Jabbok Dawn

Tumbling in the Sand

Out, out damned spot

Text:  Isaiah 4: 2-6

Let me give you a couple of scenes that flash in my mind as I read this text.

The first I imagine is a soldier—of ancient times—
standing in the midst of the carnage after a battle
covered in blood—his own and so many others
cries of those not quite dead—his own friends and companions—
beginning to shake his nerves
beginning to cause him to wonder what had happened
and why so many had died for who knows what.
suddenly unsure even where to take his next step.

The second scene I imagine is a city picking up after such a battle.
Their women victims of rape—a common act of war (even today)
their buildings spattered with blood
charred from fire
So many dead.
So much devastation
Those left, overwhelmed
feeling guilty for surviving while others did not.
Not even sure where to start.

The third scene I imagine is another city
marked by a different kind of violence
the kind of violence caused by extremes of poverty
the kind of violence caused by drugs and gangs
the kind of violence caused by people being ignored, trampled, abused for too long
lashing back.

And then, above all these scenes I hear the words of Lady Macbeth
where she is sleepwalking, tormented by her guilt for helping to kill the king.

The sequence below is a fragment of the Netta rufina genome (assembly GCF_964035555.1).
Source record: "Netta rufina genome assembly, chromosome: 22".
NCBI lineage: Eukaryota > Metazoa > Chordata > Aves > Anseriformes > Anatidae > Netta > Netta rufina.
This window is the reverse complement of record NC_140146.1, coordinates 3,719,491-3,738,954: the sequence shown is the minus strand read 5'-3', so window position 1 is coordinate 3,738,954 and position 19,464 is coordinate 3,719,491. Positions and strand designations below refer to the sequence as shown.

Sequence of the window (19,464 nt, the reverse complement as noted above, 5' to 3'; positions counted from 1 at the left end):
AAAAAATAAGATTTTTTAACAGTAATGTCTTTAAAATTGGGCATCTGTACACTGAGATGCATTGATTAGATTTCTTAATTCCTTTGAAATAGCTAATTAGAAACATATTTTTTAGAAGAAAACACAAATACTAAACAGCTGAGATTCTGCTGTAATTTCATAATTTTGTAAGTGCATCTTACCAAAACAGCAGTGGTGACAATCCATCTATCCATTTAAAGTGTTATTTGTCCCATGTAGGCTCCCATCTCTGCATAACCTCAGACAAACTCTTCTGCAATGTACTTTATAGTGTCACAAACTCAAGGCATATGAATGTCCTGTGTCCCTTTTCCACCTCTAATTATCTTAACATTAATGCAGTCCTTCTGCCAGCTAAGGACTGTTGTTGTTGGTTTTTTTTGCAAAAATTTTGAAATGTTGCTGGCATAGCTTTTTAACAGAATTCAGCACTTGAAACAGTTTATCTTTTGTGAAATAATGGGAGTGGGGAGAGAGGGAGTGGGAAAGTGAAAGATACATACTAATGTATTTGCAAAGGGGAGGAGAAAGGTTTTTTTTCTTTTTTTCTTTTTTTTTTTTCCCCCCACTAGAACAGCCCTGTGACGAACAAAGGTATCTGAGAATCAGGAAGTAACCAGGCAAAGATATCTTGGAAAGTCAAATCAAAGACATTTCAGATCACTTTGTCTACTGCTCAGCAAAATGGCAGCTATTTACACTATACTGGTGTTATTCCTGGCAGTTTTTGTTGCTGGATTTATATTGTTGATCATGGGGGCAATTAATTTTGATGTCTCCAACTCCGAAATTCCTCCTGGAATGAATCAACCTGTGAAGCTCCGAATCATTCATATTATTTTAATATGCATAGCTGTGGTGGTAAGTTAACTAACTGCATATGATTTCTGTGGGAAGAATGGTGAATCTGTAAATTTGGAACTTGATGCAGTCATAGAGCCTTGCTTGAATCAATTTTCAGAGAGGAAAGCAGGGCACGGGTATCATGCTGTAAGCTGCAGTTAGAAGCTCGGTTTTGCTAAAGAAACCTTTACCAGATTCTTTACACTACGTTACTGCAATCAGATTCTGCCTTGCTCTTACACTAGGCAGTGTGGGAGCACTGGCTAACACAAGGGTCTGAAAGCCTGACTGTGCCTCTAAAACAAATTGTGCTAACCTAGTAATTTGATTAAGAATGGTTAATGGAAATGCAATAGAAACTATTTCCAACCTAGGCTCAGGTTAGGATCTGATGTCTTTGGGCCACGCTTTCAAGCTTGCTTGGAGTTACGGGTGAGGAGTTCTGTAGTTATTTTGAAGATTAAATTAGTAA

She is obsessively rubbing her hands:
“Out, damned spot! out, I say!
… What, will these hands ne’er be clean?—
Here’s the smell of the blood still. All the
perfumes of Arabia will not sweeten this
little hand. O, O, O!”

The guilt of violence and war
the guilt of all the things that we do or do not do that contribute to hurt in this world
and in our lives
and in our loved ones lives
can weigh so heavily on us.

And sometimes, when we look around it is so easy to wonder if it is actually possible for things to get better
if our guilt will ever go away
if our world will ever be healed
if our own wounds, carried deep within, will ever finally mend.

And it is into that context that Isaiah speaks:
… once the Lord has washed away the filth of the daughters of Zion and cleansed the bloodstains of Jerusalem from its midst …

Yes, Lady Macbeth,
there is enough water to cleanse your soul
—to cleanse the world

And that is our hope:
that God will, in fact make all of this new

that by a spirit of judgement and by a spirit of burning
God will pour God’s self out into this world

and that soldier will be washed clean and healed
that city will be cleansed and restored
our world so full of violence and hurt will be filled with truth and justice and love

And that we who have our own battle scars and bloodstains, we will be made new, holy and set free.

Featured image “Lady Macbeth” by Nienor.

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This entry was posted on December 8, 2011 by in Reflections and tagged , , .

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